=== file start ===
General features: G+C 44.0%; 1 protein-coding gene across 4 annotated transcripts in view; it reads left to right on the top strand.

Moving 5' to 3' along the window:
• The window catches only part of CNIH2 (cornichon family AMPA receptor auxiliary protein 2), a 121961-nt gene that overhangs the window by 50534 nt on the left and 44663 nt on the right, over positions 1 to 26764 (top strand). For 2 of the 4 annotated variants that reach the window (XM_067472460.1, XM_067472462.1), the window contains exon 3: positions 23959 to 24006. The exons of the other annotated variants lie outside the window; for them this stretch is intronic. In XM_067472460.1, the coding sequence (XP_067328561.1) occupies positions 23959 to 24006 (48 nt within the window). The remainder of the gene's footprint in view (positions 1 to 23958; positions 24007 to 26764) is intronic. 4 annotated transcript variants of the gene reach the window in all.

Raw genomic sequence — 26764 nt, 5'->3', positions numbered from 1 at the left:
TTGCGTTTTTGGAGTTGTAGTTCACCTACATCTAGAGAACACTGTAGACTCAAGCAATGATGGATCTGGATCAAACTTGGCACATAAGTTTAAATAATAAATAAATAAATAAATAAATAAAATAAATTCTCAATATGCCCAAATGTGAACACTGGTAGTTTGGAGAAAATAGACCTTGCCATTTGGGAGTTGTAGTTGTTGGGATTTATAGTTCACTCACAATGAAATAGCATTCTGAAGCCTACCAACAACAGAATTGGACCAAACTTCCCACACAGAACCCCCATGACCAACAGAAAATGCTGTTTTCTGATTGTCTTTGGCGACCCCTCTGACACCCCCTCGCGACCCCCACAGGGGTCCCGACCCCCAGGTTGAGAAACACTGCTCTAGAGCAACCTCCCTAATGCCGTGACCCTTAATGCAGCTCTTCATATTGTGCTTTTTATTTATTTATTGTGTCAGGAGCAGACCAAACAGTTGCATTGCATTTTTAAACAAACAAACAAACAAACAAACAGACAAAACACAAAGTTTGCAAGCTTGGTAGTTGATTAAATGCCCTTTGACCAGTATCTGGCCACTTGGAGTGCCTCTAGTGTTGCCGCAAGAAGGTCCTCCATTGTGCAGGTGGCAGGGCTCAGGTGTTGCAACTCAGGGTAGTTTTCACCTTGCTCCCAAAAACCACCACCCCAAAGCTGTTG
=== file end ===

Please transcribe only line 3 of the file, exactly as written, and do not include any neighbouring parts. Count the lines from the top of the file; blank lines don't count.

• The window catches only part of CNIH2 (cornichon family AMPA receptor auxiliary protein 2), a 121961-nt gene that overhangs the window by 50534 nt on the left and 44663 nt on the right, over positions 1 to 26764 (top strand). For 2 of the 4 annotated variants that reach the window (XM_067472460.1, XM_067472462.1), the window contains exon 3: positions 23959 to 24006. The exons of the other annotated variants lie outside the window; for them this stretch is intronic. In XM_067472460.1, the coding sequence (XP_067328561.1) occupies positions 23959 to 24006 (48 nt within the window). The remainder of the gene's footprint in view (positions 1 to 23958; positions 24007 to 26764) is intronic. 4 annotated transcript variants of the gene reach the window in all.